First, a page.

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Lloyd’s Wordings Hackathon

The impact of the COVID-19 pandemic and the challenges it has presented to the global insurance industry have demonstrated the need to think and organise around systemic risk. That is why Lloyd’s has launched Futureset: a global platform and community designed to create and share risk insight, intelligence and expertise.

One of the major challenges that emerged from the fallout of COVID-19 was the clear expectation gap between insurers and customers. The confusion and loss of confidence this can lead to highlights the urgency with which the global insurance industry must focus on clarifying and simplifying its products in order to improve customer understanding of their coverage.

The Lloyd’s Wordings Hackathon represents one of our latest efforts to promote engagement and innovation across the industry with the goal of advancing product simplification.

Event summary

The Lloyd’s Wordings Hackathon was an online event held to look at the effectiveness of product documentation and encourage innovation that can support better customer understanding and outcomes in the market. In total, 52 people took part across 8 teams, with five expert judges determining the winners.

Participants were asked to interrogate a policy wording, recreate a claims scenario through role play, and demonstrate how they would simplify its content and format in order to improve clarity and remove ambiguity. The wordings explored at the Hackathon were UK Commercial Micro-Small and Medium Enterprises (SME) combined insurance policies that included a Business Interruption (BI) section. This was specifically chosen to address the real-world problems faced by smaller-scale customers during the COVID-19 pandemic.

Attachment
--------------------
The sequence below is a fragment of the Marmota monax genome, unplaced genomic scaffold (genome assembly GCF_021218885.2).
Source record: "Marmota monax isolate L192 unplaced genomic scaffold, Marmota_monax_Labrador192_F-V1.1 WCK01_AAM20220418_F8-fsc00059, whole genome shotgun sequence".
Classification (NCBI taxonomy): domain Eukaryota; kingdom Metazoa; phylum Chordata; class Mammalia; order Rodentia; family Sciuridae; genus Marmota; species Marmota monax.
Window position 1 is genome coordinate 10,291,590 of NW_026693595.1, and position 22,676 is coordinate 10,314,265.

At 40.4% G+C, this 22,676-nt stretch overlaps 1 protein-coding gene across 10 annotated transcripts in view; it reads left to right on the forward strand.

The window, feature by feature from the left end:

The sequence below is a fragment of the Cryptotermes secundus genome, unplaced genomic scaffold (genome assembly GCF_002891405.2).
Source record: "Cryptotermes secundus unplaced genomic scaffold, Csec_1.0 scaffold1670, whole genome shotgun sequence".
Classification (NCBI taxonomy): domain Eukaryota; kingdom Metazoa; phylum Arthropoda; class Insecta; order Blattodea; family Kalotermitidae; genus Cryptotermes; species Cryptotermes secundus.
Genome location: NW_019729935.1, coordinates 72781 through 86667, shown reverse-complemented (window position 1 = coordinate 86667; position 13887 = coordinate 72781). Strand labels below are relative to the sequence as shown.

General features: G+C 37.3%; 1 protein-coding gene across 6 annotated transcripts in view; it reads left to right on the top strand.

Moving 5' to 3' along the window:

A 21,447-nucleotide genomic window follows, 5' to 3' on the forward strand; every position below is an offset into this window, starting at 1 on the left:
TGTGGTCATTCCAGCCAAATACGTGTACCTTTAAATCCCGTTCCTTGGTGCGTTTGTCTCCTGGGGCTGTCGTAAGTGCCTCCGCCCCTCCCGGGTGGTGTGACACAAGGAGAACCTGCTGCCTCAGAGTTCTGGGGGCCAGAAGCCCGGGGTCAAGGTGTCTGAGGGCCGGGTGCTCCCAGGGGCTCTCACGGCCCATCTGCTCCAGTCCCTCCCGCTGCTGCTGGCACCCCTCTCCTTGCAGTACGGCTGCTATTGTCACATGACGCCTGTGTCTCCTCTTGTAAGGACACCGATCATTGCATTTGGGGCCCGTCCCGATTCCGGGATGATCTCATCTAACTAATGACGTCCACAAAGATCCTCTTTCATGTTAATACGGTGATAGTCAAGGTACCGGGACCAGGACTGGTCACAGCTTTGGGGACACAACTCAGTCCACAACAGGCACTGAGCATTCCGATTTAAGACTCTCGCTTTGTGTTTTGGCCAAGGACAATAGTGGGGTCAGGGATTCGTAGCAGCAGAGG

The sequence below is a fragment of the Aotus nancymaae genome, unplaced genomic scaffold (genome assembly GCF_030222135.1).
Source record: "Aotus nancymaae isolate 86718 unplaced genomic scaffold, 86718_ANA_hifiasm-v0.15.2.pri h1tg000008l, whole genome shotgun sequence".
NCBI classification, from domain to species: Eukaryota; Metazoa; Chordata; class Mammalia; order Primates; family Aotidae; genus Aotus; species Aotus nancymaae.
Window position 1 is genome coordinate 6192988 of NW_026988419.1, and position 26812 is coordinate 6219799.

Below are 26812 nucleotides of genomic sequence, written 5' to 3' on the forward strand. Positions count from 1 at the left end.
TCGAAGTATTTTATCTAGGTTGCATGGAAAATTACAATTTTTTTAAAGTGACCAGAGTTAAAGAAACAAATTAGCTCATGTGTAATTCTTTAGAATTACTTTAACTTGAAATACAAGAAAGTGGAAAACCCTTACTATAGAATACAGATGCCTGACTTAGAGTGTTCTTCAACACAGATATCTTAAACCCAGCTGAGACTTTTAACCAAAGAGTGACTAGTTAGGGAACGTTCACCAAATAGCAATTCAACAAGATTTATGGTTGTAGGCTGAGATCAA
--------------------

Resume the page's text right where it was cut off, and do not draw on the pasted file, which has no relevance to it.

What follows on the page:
We received a lot of positive and constructive feedback from the event attendees, as highlighted in the following insightful quotes:

Key findings

The key findings of the event confirm that the presentation and content of insurance documentation directly impacts the end customer’s comprehension. This, in turn, can lead to an expectation gap between the coverage insurers believe they have sold, and the coverage customers believe they have bought.

The major conclusions drawn from the event were as follows:

  1. Clauses in policy wordings are often unnecessarily complex and can be simplified by methodically noting what the intention of each individual section of coverage is in an existing product and then re-drafting in plain English as concisely as possible. The most effective way to improve customer outcomes is to clearly convey the insurance cover to policyholders in a language they understand, moreover in short, easy to understand sentences.
  2. Many teams highlighted that signposting, the use of colour coding and easily recognisable icons can vastly improve the visual impact of policy wordings which can generate positive first impressions.
  3. The use of digital contracts with hyperlinks, ‘hover over’ definitions and tailored documents that do not include sections of cover that are not applicable to the policyholder can help to improve customers’ understanding of their policy.
  4. Several teams opted to re-write policies from scratch rather than adapting original policy wordings allowing for improved presentation and fresh, innovative features
  5. Other common themes included BI calculator / examples of workings (mentioned by three teams) and tailored policy wordings which considered the removal of sections of cover that the policyholder has not opted for.

From this analysis, our participants were able to generate many innovative ideas aimed towards product simplification. For greater insight into the content of these recommendations and to see the winners of our three award categories, download the full Wordings Hackathon Report below.